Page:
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Annual Cat Vaccines & Shots: What Your Cat Needs & When

Vaccinations are an essential component of your cat's preventive care and offer your feline friend protection against many serious diseases and illnesses. In this post, our Stockton vets list which shots your kitten will need, and the annual vaccines your cat will require.

The Importance of Vaccinations

As an attentive kitty owner, you know your kitten or cat is counting on you to provide the care and protection that will help them live a long, healthy life. Annual cat vaccines are our best preventive approach to keep your feline companion from contracting serious, and sometimes, fatal, diseases. Prevention is always better than being in a position of treating a disease once your pet has caught it. 

While vaccines are important for all cats and kittens, cats that spend time outdoors may also require other specific vaccinations, since they may come into contact with other animals, parasites, or diseases, that leave them more vulnerable to illness. 

What Shots Do Cats and Kittens Need?

The vaccination schedule your veterinarian recommends may vary due to factors such as indoor/outdoor living situations, pre-existing health conditions, current health status, and other factors such as where you live. Below is a typical schedule that most cat owners should keep in mind when considering annual shots. 

Kitten Vaccination Schedule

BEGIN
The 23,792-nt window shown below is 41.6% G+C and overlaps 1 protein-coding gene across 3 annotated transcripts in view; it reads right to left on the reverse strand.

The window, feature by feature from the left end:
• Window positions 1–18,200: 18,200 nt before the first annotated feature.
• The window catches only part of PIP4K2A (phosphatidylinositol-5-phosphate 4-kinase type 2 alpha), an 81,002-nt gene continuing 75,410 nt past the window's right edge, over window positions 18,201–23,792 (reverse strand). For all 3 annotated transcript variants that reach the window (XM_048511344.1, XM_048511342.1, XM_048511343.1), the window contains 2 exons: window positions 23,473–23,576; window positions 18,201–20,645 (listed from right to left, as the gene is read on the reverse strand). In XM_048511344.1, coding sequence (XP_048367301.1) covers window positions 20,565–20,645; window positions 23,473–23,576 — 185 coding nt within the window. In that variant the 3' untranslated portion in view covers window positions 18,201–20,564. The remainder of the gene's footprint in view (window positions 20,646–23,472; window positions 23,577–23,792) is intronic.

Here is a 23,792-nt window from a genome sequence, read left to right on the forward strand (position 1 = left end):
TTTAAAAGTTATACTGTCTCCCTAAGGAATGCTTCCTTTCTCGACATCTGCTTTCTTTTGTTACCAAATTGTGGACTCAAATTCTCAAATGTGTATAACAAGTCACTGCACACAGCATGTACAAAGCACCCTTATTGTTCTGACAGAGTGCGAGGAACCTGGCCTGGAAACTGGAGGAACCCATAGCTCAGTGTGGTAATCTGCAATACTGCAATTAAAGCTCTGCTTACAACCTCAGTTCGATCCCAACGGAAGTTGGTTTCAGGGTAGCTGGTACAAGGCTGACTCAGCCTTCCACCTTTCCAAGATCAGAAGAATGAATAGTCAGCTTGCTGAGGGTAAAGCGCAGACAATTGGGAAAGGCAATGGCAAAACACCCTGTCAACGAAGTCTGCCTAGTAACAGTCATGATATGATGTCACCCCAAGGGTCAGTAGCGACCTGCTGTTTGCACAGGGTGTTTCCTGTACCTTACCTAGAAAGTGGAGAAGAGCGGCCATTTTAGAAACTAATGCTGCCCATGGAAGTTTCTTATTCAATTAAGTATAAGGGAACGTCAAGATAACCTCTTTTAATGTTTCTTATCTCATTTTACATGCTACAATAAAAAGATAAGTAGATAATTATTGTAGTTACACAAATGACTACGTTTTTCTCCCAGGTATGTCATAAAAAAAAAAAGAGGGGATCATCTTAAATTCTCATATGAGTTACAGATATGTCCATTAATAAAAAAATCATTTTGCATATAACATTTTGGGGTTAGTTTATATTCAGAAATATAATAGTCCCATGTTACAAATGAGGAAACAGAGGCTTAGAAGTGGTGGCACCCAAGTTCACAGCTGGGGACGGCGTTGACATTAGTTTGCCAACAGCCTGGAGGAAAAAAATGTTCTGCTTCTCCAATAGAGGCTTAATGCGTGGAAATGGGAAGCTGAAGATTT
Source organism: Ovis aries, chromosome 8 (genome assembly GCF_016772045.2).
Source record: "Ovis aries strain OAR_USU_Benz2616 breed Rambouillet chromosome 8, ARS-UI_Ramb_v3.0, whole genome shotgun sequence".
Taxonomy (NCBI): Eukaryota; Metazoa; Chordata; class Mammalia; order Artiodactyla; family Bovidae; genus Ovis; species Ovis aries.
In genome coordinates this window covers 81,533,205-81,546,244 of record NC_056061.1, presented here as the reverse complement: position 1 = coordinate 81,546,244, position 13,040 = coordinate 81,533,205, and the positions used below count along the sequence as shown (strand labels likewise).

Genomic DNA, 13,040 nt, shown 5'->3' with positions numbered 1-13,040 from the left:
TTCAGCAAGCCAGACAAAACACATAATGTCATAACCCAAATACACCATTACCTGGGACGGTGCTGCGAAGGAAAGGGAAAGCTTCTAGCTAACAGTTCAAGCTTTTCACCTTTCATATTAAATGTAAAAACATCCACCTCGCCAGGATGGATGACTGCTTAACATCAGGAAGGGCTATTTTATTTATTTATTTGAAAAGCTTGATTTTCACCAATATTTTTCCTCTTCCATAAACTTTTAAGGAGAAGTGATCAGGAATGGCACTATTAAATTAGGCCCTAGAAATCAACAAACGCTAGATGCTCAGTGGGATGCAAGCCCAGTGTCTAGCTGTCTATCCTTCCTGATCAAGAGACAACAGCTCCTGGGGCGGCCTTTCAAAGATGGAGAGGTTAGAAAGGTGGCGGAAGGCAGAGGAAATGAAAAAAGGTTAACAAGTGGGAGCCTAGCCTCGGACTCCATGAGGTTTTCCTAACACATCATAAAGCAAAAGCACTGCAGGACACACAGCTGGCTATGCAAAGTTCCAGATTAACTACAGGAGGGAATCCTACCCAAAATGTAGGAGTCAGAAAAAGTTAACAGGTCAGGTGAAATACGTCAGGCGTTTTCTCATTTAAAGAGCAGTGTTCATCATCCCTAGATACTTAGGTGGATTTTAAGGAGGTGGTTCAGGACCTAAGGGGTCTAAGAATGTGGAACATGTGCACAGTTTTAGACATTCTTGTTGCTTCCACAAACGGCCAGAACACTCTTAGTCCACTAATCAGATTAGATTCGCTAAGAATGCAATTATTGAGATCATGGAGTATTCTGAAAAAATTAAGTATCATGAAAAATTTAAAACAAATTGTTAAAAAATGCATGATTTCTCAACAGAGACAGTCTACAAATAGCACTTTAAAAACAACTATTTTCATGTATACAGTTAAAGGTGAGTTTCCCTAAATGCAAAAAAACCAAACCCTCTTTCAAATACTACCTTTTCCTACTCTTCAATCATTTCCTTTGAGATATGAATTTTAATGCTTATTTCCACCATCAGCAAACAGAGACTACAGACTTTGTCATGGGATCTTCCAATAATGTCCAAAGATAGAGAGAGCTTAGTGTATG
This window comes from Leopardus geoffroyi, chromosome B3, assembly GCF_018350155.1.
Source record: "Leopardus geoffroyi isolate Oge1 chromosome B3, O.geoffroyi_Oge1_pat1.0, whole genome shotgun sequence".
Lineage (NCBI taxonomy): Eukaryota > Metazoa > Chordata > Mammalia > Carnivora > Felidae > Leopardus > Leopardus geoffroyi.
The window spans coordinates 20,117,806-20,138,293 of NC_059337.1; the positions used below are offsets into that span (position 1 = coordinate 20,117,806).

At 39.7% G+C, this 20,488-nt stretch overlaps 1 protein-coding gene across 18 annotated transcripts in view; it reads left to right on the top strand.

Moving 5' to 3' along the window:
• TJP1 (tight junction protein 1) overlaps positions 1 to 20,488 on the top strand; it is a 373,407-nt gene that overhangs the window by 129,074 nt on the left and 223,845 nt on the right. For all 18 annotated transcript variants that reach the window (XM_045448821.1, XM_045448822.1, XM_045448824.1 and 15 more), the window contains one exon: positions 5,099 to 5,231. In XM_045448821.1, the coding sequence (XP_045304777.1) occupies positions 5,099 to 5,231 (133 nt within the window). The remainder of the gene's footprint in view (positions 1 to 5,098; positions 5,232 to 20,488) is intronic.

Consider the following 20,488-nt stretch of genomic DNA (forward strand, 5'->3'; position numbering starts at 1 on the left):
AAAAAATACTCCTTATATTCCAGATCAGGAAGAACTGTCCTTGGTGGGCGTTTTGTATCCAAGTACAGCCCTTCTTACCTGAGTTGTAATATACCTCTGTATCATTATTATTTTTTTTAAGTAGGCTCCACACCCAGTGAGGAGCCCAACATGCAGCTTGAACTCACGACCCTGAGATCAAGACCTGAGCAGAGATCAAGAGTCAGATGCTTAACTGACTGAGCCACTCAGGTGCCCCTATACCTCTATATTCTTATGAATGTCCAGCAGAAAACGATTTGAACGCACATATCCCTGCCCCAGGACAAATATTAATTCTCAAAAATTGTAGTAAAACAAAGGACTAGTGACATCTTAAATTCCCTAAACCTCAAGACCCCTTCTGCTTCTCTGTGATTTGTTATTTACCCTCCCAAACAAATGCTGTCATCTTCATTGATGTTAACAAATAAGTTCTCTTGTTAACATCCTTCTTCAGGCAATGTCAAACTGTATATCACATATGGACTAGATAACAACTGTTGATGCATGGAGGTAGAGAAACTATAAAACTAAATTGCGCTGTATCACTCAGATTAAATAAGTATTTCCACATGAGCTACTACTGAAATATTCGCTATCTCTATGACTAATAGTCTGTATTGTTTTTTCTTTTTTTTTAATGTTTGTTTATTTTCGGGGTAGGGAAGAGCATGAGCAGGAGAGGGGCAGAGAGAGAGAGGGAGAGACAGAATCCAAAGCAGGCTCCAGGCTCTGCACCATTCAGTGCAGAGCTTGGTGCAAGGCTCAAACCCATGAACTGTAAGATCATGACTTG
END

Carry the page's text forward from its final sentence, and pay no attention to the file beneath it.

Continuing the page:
6 to 8 Weeks
  • Rhinotracheitis, Calicivirus, Panleukopenia (also known as feline distemper). Chlamydia
10 to 12 Weeks
  • Booster: Rhinotracheitis, Calicivirus, Panleukopenia (also known as feline distemper). Chlamydia
  • FeLV Feline leukemia
14 to 16 Weeks
  • Booster: Rhinotracheitis, Calicivirus, Panleukopenia (also known as feline distemper). Chlamydia
  • Feline Leukemia 2

Adult Cat Vaccination Schedule

  • Rabies vaccine*
  • FeLV Feline leukemia
Every 3 Years
  • Panleukopenia (feline distemper)
  • Calicivirus
  • Feline herpesvirus

*Rabies: Rabies is 100% fatal. There is no treatment is available, and it's contagious. Prevention is crucial. The rabies vaccination may be required annually or every 3 years, depending on the vaccine used.

Potential Side Effects

While most cats will not experience side effects due to their annual vaccinations, or may experience only a brief or minor reaction to their shots, sometimes the following side effects can occur. If this is true for your pet, contact your vet right away to determine whether other treatment may be necessary. 

  • Loss of appetite
  • Vomiting or diarrhea
  • Immobility or limping
  • High fever
  • Lethargy
  • Swelling near the area of injection

Note: The advice provided in this post is intended for informational purposes and does not constitute medical advice regarding pets. For an accurate diagnosis of your pet's condition, please make an appointment with your vet.

Is your cat or kitten due for their vaccinations? Contact our vets in Stockton today to book an appointment.

New Patients Welcome

New Patients Welcome

Bear Creek Veterinary Hospital is welcoming new patients! Our compassionate vets are experienced in caring for Stockton companion animals. Get in touch today to book your pet's first appointment.

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